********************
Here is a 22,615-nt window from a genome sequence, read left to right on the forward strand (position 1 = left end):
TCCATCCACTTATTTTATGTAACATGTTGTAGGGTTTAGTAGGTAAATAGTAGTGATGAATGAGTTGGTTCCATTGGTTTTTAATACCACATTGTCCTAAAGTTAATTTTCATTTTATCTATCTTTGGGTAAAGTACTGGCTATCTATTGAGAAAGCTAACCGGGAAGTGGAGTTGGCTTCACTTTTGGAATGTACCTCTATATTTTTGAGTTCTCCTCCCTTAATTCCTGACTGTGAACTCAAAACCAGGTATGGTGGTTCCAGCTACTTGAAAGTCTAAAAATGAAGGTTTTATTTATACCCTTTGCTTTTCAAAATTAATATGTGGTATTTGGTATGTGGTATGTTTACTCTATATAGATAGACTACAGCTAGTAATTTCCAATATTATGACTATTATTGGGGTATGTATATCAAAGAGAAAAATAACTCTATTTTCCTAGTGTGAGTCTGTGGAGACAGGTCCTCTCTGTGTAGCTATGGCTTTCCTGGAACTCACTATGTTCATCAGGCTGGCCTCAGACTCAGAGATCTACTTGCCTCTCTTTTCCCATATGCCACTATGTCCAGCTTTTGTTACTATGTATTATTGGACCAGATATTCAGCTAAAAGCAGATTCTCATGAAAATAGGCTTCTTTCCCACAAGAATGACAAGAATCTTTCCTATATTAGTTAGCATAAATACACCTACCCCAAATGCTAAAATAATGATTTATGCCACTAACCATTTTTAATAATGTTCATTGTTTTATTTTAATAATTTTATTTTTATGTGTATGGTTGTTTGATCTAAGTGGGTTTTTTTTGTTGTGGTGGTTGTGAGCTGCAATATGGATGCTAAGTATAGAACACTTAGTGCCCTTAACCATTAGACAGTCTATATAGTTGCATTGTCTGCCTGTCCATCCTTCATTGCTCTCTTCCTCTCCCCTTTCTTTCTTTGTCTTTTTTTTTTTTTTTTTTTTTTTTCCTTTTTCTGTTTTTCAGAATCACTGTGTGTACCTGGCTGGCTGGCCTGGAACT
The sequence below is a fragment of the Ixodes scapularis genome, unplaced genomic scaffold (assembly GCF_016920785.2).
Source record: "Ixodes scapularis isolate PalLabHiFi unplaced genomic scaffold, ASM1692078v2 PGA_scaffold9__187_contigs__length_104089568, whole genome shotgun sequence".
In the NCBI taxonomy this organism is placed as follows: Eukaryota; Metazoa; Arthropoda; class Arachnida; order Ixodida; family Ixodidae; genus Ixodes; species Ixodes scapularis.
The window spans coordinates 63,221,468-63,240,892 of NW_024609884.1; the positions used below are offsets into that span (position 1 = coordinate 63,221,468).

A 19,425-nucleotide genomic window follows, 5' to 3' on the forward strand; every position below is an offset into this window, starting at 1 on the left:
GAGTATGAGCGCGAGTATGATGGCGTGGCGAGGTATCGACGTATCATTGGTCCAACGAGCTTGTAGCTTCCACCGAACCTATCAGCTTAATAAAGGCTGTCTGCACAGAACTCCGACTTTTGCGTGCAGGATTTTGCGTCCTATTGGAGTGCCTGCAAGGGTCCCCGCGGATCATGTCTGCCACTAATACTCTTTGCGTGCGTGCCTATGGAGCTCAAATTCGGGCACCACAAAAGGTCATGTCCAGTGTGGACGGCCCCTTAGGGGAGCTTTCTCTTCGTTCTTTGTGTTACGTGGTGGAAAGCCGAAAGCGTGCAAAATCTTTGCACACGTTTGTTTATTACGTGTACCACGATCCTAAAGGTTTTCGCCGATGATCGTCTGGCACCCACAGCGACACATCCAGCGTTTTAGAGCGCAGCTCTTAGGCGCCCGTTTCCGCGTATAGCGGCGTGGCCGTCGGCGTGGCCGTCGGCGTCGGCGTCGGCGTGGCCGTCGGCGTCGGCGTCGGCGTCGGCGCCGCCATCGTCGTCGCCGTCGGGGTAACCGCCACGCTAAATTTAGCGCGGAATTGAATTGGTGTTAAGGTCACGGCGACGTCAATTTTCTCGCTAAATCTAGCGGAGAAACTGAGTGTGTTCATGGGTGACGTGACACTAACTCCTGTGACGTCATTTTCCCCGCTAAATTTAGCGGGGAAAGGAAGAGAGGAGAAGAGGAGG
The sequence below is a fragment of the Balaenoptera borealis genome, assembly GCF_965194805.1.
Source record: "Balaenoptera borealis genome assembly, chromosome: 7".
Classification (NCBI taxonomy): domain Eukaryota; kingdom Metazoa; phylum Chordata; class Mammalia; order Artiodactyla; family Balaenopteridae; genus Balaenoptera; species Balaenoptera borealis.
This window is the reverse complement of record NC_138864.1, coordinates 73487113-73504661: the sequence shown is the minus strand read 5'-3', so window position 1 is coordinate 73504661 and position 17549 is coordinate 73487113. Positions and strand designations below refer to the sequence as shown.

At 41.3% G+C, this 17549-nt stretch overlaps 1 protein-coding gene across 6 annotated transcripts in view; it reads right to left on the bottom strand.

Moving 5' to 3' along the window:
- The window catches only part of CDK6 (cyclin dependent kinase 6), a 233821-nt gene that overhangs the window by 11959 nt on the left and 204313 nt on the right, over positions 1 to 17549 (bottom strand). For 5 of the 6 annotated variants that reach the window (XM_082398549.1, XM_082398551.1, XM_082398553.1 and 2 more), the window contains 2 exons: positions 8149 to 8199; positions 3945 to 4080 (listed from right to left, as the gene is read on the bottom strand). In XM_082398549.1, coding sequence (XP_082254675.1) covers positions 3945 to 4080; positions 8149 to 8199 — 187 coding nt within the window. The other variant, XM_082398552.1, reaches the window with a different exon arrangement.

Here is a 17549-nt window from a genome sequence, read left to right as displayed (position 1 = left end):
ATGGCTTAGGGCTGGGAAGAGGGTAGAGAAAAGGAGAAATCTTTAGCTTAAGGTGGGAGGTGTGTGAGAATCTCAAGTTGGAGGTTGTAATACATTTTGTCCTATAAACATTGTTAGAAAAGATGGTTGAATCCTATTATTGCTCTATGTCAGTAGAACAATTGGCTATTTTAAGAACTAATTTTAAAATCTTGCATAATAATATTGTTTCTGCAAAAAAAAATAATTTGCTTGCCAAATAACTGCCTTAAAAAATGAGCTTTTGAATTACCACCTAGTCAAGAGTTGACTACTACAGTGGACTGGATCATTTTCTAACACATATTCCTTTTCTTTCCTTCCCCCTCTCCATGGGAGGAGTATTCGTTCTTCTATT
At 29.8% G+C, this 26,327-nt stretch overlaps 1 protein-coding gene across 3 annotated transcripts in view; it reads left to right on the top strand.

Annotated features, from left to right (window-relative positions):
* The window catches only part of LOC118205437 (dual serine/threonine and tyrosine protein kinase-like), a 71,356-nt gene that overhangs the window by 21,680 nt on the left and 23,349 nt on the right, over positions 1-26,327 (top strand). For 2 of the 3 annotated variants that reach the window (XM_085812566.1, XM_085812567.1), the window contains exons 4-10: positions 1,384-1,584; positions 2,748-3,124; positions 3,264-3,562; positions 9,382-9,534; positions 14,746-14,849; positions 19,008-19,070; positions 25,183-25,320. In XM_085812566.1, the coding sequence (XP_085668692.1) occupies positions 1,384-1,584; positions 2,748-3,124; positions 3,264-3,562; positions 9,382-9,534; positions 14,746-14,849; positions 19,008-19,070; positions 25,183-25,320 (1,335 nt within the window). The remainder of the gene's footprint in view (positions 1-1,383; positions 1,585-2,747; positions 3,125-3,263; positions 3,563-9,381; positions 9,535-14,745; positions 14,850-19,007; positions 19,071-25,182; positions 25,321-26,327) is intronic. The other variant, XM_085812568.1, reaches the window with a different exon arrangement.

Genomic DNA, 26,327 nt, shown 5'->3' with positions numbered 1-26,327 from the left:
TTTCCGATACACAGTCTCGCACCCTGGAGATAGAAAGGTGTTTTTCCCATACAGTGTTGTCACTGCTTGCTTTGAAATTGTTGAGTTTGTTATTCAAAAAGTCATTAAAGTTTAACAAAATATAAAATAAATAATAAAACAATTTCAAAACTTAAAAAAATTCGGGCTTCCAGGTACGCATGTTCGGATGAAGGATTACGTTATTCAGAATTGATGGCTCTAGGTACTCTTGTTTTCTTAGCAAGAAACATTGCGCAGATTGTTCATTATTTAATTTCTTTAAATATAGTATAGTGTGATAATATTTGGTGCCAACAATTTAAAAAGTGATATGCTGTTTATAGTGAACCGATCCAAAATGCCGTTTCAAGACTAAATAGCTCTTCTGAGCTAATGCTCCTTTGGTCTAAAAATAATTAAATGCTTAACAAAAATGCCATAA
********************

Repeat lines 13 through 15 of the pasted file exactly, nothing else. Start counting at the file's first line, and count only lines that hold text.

At 41.3% G+C, this 17549-nt stretch overlaps 1 protein-coding gene across 6 annotated transcripts in view; it reads right to left on the bottom strand.

Moving 5' to 3' along the window:
- The window catches only part of CDK6 (cyclin dependent kinase 6), a 233821-nt gene that overhangs the window by 11959 nt on the left and 204313 nt on the right, over positions 1 to 17549 (bottom strand). For 5 of the 6 annotated variants that reach the window (XM_082398549.1, XM_082398551.1, XM_082398553.1 and 2 more), the window contains 2 exons: positions 8149 to 8199; positions 3945 to 4080 (listed from right to left, as the gene is read on the bottom strand). In XM_082398549.1, coding sequence (XP_082254675.1) covers positions 3945 to 4080; positions 8149 to 8199 — 187 coding nt within the window. The other variant, XM_082398552.1, reaches the window with a different exon arrangement.